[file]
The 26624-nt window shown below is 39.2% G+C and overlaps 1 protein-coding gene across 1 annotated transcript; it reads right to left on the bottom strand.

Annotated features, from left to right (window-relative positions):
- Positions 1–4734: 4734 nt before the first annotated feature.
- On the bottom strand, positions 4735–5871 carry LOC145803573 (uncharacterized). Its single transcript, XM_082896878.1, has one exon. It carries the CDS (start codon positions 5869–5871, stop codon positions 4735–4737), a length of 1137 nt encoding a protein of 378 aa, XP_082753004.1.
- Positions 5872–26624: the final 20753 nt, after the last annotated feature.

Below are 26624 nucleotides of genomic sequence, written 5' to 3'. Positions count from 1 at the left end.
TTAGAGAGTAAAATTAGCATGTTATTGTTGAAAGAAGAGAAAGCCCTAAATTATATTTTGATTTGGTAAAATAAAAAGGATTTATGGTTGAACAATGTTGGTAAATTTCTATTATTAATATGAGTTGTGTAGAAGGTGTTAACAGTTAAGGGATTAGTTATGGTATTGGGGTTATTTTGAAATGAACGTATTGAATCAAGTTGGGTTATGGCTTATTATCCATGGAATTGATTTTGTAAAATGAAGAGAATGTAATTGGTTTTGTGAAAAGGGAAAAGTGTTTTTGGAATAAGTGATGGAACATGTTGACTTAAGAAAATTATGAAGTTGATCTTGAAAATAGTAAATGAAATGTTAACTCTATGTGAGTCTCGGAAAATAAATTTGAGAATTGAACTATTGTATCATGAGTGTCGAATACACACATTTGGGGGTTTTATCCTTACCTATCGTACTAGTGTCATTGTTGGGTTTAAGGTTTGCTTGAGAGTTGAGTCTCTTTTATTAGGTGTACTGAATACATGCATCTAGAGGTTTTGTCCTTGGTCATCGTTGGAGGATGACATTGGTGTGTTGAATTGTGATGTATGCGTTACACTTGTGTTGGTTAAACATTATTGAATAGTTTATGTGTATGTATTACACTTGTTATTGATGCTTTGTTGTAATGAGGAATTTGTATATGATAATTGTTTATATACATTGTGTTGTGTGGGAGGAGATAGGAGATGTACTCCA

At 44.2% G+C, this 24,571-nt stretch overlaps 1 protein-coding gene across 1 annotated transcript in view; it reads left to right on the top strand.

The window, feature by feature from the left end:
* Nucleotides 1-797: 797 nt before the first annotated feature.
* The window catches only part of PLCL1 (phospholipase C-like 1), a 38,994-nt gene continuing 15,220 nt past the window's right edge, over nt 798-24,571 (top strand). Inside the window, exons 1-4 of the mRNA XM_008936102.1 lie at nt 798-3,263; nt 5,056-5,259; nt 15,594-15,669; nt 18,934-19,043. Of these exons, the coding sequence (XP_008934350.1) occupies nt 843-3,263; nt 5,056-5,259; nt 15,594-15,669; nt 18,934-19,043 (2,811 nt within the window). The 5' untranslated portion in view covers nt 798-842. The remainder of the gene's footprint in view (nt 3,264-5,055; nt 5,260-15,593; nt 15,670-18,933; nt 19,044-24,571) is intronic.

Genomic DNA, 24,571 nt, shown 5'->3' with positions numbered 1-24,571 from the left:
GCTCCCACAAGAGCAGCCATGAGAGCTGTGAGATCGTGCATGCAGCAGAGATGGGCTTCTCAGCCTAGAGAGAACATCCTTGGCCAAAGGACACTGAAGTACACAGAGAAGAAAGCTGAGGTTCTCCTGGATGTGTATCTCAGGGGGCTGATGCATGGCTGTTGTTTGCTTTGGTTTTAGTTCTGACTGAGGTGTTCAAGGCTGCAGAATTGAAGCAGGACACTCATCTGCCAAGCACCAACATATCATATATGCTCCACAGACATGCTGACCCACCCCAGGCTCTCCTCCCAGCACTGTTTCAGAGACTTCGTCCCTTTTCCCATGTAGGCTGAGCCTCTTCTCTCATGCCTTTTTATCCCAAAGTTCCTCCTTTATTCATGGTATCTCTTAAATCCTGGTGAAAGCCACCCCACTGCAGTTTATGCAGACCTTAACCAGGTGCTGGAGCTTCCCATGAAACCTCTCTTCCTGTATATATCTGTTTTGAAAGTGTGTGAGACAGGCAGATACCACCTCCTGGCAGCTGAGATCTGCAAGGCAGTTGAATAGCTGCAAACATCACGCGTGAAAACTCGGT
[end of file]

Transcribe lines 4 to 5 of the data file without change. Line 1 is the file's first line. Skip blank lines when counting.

- On the bottom strand, positions 4735–5871 carry LOC145803573 (uncharacterized). Its single transcript, XM_082896878.1, has one exon. It carries the CDS (start codon positions 5869–5871, stop codon positions 4735–4737), a length of 1137 nt encoding a protein of 378 aa, XP_082753004.1.
- Positions 5872–26624: the final 20753 nt, after the last annotated feature.